The utility of behavioral models and modules in molecular analyses of social behavior

Authors

  • Andrew B. Barron,

    1. Department of Entomology, University of Illinois at Urbana-Champaign, Urbana, IL 61801, USA
    2. Center for the Integrative Study of Animal Behaviour, Macquarie University, Sydney, NSW 2109, Australia
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  • Gene E. Robinson

    Corresponding author
    1. Department of Entomology, University of Illinois at Urbana-Champaign, Urbana, IL 61801, USA
    2. Neuroscience Program, University of Illinois at Urbana-Champaign, IL 61801, USA
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*G. E. Robinson, Department of Entomology and Neuroscience Program, University of Illinois at Urbana-Champaign, 505 S. Goodwin Ave., Urbana, IL 61801, USA. E-mail: generobi@life.uiuc.edu

Abstract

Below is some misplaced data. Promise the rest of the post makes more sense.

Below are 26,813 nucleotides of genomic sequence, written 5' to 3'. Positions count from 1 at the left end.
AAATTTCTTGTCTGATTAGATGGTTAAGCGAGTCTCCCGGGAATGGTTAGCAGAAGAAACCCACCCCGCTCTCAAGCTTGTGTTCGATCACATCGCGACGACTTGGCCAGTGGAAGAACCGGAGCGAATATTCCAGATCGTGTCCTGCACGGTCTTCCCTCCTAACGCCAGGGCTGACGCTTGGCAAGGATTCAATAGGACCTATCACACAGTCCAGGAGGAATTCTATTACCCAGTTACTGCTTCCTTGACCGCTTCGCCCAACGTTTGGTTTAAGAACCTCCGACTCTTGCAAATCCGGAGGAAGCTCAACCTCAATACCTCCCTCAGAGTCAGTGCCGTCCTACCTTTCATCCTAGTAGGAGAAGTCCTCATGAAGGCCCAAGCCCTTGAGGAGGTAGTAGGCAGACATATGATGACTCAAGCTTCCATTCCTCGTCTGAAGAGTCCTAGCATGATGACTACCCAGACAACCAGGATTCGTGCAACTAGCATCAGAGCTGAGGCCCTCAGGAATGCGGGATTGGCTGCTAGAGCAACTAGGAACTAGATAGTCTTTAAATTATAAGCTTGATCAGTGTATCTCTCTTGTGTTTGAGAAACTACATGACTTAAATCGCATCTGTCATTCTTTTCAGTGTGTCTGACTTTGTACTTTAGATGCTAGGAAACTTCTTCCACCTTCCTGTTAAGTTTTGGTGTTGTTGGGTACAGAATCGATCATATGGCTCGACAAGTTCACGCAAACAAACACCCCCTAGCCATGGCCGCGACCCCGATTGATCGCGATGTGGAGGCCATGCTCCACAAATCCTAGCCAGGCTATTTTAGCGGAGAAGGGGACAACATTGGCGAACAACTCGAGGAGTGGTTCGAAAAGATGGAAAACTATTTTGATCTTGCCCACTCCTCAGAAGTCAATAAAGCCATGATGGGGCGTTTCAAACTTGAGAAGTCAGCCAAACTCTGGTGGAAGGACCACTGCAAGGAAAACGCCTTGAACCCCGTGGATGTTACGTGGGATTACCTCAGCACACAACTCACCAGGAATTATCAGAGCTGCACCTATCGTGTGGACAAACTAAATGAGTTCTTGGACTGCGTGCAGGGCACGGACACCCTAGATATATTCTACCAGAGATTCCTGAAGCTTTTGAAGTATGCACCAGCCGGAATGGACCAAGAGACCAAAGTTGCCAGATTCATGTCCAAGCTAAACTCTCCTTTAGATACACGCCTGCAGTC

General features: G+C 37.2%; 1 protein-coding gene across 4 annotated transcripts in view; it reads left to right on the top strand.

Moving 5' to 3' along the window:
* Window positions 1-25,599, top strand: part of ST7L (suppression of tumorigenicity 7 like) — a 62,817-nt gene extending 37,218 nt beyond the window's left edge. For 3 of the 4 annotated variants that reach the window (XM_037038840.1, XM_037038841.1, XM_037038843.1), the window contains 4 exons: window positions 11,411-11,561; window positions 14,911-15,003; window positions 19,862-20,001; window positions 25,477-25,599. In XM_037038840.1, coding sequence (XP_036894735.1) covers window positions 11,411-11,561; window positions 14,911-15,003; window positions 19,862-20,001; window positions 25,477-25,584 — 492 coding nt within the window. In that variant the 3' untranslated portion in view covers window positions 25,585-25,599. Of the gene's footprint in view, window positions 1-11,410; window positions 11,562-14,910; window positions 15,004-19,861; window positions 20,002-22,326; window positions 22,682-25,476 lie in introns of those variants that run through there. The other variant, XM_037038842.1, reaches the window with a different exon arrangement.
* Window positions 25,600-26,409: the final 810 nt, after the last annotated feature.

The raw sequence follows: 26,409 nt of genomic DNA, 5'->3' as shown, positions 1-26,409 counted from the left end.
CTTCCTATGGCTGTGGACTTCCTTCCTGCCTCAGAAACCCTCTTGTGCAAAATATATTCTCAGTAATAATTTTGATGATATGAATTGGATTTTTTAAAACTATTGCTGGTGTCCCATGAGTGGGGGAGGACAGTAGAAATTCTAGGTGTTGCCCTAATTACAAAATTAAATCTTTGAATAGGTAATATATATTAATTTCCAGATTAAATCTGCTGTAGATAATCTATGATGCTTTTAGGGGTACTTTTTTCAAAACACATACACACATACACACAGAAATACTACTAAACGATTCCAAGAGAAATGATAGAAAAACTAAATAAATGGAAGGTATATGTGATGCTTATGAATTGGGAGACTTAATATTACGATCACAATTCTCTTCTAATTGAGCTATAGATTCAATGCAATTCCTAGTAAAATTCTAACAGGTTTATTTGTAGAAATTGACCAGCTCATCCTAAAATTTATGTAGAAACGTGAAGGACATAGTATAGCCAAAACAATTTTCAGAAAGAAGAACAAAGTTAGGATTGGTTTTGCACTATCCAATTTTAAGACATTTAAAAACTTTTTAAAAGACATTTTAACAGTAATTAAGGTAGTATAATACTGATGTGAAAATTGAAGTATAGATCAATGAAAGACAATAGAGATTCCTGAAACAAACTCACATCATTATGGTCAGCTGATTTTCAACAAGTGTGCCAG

It is extremely difficult to trace the causal pathway relating gene products or molecular pathways to the expression of behavior. This is especially true for social behavior, which being dependent on interactions and communication between individuals is even further removed from molecular-level events. In this review, we discuss how behavioral models can aid molecular analyses of social behavior. Various models of behavior exist, each of which suggest strategies to dissect complex behavior into simpler behavioral ‘modules.’ The resulting modules are easier to relate to neural processes and thus suggest hypotheses for neural and molecular function. Here we discuss how three different models of behavior have facilitated understanding the molecular bases of aspects of social behavior. We discuss the response threshold model and two different approaches to modeling motivation, the state space model and models of reinforcement and reward processing. The examples we have chosen illustrate how models can generate testable hypotheses for neural and molecular function and also how molecular analyses probe the validity of a model of behavior. We do not champion one model over another; rather, our examples illustrate how modeling and molecular analyses can be synergistic in exploring the molecular bases of social behavior.

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